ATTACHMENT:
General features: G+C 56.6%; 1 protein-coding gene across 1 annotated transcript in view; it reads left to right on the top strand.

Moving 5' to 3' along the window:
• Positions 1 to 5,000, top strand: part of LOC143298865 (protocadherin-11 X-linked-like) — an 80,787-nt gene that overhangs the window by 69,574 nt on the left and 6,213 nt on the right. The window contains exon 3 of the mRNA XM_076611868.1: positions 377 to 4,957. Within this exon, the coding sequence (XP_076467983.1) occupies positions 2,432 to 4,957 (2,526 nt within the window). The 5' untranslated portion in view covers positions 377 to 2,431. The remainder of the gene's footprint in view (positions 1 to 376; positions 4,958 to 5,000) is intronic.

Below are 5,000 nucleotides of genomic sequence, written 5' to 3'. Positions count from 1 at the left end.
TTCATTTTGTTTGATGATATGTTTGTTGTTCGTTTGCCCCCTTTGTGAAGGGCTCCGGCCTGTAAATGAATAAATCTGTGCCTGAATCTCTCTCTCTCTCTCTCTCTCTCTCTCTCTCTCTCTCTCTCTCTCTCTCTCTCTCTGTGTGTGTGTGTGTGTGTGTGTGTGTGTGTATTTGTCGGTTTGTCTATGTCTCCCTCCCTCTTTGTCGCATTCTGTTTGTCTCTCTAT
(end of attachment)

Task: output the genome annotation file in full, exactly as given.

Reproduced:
General features: G+C 56.6%; 1 protein-coding gene across 1 annotated transcript in view; it reads left to right on the top strand.

Moving 5' to 3' along the window:
• Positions 1 to 5,000, top strand: part of LOC143298865 (protocadherin-11 X-linked-like) — an 80,787-nt gene that overhangs the window by 69,574 nt on the left and 6,213 nt on the right. The window contains exon 3 of the mRNA XM_076611868.1: positions 377 to 4,957. Within this exon, the coding sequence (XP_076467983.1) occupies positions 2,432 to 4,957 (2,526 nt within the window). The 5' untranslated portion in view covers positions 377 to 2,431. The remainder of the gene's footprint in view (positions 1 to 376; positions 4,958 to 5,000) is intronic.

Below are 5,000 nucleotides of genomic sequence, written 5' to 3'. Positions count from 1 at the left end.
TTCATTTTGTTTGATGATATGTTTGTTGTTCGTTTGCCCCCTTTGTGAAGGGCTCCGGCCTGTAAATGAATAAATCTGTGCCTGAATCTCTCTCTCTCTCTCTCTCTCTCTCTCTCTCTCTCTCTCTCTCTCTCTCTCTCTCTGTGTGTGTGTGTGTGTGTGTGTGTGTGTGTATTTGTCGGTTTGTCTATGTCTCCCTCCCTCTTTGTCGCATTCTGTTTGTCTCTCTAT